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BASF’s New Catalyst 3D Printing Tech to Speed up Chemical Production

Electronics
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As the world’s largest chemical company, Germany’s BASF has the experience and the need to improve its own production capabilities. With the release of its new X3D, the conglomerate has implemented additive manufacturing (AM) to do just that. By 3D printing catalysts for chemical manufacturing, BASF is able to improve the performance of the materials for overall better output.

What Is a Catalyst?

Catalysts are essential materials for speeding up a chemical reaction without themselves experiencing permanent chemical modifications. Roughly 90% of chemical products, from bulk materials like ammonia and methanol to fine chemicals for drug production, are made commercially rely on catalysts during some step of the manufacturing process.

Beyond these, catalysts are also key for energy production, such as petroleum refinement and fuel cell operation, and food processing. Moreover, by speeding up industrial operations, they can reduce those operations’ impact on the environment. However, they may negatively impact the environment at the same time through the release of toxic byproducts, like free radicals.

BASF’s Catalyst 3D Printing Technology

The use of AM makes it possible to produce catalysts with unique geometries. By 3D printing them with open geometries, BASF is able to improve the performance of catalysts by increasing their surface area and thereby reducing the pressure drop across a reactor. The specific shapes—including infill pattern, fiber diameter and orientation—can all be tailored to a customer’s specific needs with the potential to increase reactor output, improve product quality, and lower energy consumption.

BASF has demonstrated the viability of these 3D printed catalysts by running them in commercial plants both outside and inside of the business for several years. The company describes them under operating conditions as “mechanically robust and proven.” Now, BASF is ready to supply them at commercial volumes, beginning with BASF’s sulfuric acid catalysts O4-111 X3D and O4-115 X3D. BASF’s technical service team will collaborate with its customers to tailor these products to their specific projects.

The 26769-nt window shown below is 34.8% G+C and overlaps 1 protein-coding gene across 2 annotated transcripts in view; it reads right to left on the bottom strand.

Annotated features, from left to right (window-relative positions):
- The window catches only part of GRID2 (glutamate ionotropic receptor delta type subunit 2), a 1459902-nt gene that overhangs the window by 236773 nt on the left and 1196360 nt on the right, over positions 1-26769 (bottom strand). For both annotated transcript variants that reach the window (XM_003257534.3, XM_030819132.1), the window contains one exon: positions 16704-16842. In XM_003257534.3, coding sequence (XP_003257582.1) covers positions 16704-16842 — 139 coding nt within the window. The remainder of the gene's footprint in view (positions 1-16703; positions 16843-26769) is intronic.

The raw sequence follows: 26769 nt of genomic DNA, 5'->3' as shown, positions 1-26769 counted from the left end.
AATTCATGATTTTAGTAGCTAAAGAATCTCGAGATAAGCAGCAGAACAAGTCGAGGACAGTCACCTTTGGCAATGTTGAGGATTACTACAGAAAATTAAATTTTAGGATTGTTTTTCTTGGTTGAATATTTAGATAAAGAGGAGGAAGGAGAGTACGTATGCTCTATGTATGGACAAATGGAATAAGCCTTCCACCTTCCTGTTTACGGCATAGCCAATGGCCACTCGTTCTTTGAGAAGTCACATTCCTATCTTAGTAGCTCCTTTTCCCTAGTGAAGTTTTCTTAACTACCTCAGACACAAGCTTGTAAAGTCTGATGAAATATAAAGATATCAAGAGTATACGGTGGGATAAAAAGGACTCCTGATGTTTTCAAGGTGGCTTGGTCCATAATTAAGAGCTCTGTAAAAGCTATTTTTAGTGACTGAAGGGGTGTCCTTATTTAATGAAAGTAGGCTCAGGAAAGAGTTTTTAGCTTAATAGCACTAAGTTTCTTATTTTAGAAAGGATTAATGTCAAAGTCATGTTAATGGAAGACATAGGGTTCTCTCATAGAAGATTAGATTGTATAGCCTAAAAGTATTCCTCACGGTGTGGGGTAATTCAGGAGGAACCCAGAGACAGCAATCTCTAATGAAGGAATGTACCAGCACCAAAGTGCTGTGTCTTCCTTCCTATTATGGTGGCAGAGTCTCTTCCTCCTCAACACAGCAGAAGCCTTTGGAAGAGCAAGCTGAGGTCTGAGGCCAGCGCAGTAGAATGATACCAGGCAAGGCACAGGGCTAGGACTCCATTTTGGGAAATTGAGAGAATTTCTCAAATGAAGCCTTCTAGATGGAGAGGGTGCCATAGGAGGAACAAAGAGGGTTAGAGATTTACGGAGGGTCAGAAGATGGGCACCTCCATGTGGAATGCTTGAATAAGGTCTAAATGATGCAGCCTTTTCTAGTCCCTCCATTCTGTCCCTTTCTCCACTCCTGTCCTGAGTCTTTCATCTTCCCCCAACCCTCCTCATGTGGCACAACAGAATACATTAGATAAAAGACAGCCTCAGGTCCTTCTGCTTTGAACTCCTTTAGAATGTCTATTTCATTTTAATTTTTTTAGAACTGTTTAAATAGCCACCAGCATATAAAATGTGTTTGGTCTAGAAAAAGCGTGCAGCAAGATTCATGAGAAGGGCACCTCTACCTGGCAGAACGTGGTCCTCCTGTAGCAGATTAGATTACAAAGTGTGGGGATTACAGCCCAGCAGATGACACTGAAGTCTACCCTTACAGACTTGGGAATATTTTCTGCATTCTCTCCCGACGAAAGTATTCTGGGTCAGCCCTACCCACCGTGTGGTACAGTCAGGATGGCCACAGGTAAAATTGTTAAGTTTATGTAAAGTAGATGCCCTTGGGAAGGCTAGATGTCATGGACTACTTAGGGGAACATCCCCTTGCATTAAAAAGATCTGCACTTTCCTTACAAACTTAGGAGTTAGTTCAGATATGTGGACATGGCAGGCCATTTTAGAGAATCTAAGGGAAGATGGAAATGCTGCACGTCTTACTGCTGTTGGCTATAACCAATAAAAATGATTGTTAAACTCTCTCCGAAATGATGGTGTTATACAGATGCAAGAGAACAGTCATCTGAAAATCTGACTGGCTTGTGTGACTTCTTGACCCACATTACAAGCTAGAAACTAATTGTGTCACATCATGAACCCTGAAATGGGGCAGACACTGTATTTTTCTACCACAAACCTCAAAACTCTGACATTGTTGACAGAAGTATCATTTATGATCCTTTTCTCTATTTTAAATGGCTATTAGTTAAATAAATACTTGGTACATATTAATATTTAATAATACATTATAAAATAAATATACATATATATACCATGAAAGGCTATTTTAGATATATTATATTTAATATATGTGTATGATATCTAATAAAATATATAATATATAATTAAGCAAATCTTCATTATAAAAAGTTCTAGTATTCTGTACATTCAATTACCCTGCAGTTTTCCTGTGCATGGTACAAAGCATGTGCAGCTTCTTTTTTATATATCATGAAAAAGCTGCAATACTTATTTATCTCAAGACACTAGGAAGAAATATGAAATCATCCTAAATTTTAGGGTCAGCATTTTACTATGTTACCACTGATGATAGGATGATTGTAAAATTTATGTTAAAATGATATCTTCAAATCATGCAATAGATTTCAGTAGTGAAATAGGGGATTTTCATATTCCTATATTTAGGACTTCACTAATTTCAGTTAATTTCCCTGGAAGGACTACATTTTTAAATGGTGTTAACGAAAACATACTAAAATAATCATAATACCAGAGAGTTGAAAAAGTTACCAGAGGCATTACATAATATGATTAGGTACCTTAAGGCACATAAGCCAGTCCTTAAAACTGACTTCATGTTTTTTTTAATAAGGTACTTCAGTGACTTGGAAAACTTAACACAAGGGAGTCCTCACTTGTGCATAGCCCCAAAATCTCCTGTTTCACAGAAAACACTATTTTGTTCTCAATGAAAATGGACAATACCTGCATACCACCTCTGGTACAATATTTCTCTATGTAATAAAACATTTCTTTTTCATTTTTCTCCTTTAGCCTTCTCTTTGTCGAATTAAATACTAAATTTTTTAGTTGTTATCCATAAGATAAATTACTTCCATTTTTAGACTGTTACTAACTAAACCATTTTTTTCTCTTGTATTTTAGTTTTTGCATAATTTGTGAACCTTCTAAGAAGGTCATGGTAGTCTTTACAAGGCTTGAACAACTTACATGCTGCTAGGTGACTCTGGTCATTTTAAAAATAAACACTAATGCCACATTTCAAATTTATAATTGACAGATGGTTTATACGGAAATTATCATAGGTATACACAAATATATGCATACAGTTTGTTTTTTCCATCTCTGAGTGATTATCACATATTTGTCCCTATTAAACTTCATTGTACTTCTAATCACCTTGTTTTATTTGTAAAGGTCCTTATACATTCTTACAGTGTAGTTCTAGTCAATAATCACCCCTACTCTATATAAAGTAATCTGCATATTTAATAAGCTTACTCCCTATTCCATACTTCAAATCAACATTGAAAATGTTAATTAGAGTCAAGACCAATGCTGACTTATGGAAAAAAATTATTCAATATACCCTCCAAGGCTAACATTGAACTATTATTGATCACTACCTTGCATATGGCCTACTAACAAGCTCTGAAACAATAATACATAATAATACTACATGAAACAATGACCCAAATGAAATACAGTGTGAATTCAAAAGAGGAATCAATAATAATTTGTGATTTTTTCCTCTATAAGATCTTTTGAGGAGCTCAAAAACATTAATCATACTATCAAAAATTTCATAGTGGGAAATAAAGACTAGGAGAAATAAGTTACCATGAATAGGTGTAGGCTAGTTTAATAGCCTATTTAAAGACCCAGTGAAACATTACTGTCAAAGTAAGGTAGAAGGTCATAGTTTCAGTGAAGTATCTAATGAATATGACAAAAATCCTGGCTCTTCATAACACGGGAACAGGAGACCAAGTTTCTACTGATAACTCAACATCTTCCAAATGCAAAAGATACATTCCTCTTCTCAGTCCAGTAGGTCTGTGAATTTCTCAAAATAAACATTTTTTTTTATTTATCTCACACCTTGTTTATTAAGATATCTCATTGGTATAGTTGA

“With this technology, we are able to provide catalysts that are tailored to our customers’ needs to help significantly boost their plant performance while reducing energy consumption and increasing sustainability at the customer level”, said Detlef Ruff, Senior Vice President, Process Catalysts at BASF.

What is Sulfuric Acid Used for?

BASF’s sulfuric acid products were first patented in 1913, before the company had created IG Farben to support the Nazi war effort. Sulfuric acid itself is a material that is essentially intrinsic to industrial civilization, with about 60 percent of the world’s supply used to produce fertilizer and 20 percent dedicated to manufacturing chemicals ranging from detergents and pharmaceuticals to pesticides and antifreeze.

It’s also used as a catalyst for the manufacturing of other chemicals, such as Nylon, to make nylon, an important polymer for the AM sector and BASF. By designing its O4-111 X3D and O4-115 X3D for the production of sulfuric acid, the company not only supports its customers but its supports itself.

The Impact of 3D Printing Sulfuric Acid Catalysts

While we might like to say that improving the efficiency of the catalyst would improve the ecological impact of a number industries, that would be a challenging argument to make. Sulfuric acid’s role in the production of phosphate fertilizers and the refining of petroleum, for instance, suggests that the material is actually fueling environmental destruction. At the same time, because industrial civilization doesn’t seem to be slowing its use of these materials, we might consider an improvement in their efficiency to be marginally less negative than the alternative.

Regardless of the ecological pros and cons of 3D printed catalysts, the real story here may be how far BASF is going to adopt and promote AM. This is an entirely unique application of the technology that demonstrates the use cases for 3D printing that have yet to be discovered across a wide range of fields. If BASF can manufacture these two catalysts at scale, they are adopted widely, and have the sort of impact the company suggests, then we could see that trickle across not only BASF’s range of products, but the entire chemical industry and beyond. In other words, we’ve only just begun to scratch the surface of what AM is capable of and in what industries.

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